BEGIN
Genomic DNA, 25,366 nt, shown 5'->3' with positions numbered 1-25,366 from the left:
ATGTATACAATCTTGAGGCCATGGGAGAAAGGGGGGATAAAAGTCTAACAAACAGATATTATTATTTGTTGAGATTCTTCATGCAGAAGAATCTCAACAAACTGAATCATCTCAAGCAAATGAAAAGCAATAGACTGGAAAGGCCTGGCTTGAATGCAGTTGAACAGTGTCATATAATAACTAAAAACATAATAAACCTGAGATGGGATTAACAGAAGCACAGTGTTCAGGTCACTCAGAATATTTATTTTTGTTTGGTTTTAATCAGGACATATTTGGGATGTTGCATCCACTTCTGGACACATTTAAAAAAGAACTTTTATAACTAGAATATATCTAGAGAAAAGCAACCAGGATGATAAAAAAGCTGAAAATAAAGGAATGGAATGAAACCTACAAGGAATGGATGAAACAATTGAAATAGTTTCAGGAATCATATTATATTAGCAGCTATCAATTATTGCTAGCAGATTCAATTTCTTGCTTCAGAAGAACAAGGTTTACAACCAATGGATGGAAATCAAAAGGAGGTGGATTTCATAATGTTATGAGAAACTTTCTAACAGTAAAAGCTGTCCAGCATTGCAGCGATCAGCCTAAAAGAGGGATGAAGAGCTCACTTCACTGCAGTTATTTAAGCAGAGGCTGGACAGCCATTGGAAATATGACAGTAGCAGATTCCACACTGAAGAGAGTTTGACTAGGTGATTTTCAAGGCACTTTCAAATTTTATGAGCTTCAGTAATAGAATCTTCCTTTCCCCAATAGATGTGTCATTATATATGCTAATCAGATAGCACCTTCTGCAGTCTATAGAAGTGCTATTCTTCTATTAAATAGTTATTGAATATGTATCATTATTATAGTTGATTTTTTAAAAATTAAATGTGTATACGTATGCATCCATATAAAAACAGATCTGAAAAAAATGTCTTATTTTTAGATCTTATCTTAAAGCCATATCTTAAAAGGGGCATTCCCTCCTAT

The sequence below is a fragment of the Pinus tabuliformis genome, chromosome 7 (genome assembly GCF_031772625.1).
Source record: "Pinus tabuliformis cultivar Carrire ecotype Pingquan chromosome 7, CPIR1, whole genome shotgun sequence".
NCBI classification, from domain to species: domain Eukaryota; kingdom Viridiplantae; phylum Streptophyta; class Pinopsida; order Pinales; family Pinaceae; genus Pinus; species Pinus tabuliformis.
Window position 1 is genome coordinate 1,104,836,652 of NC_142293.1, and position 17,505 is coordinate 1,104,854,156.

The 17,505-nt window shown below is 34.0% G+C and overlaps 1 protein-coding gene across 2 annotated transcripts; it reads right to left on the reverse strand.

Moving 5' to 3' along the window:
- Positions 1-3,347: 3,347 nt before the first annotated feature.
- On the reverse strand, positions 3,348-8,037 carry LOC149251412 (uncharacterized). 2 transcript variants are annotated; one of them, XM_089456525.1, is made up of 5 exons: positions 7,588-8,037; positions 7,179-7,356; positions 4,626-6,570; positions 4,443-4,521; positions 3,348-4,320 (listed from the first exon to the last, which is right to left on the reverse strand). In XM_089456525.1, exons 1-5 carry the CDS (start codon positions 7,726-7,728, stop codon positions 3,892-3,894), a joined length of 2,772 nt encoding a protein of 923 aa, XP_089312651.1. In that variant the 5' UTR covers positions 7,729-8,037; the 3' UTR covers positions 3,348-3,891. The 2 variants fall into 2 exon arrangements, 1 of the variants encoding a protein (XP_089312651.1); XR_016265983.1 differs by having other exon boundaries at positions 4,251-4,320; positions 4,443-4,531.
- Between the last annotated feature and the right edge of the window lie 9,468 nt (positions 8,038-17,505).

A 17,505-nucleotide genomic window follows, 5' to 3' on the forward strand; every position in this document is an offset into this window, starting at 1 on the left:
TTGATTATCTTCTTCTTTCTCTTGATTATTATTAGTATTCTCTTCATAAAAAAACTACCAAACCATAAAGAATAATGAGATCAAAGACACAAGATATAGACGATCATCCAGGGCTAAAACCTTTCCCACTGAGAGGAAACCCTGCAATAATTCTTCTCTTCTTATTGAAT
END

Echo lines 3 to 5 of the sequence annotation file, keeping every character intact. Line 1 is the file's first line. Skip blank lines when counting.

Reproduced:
The sequence below is a fragment of the Pinus tabuliformis genome, chromosome 7 (genome assembly GCF_031772625.1).
Source record: "Pinus tabuliformis cultivar Carrire ecotype Pingquan chromosome 7, CPIR1, whole genome shotgun sequence".
NCBI classification, from domain to species: domain Eukaryota; kingdom Viridiplantae; phylum Streptophyta; class Pinopsida; order Pinales; family Pinaceae; genus Pinus; species Pinus tabuliformis.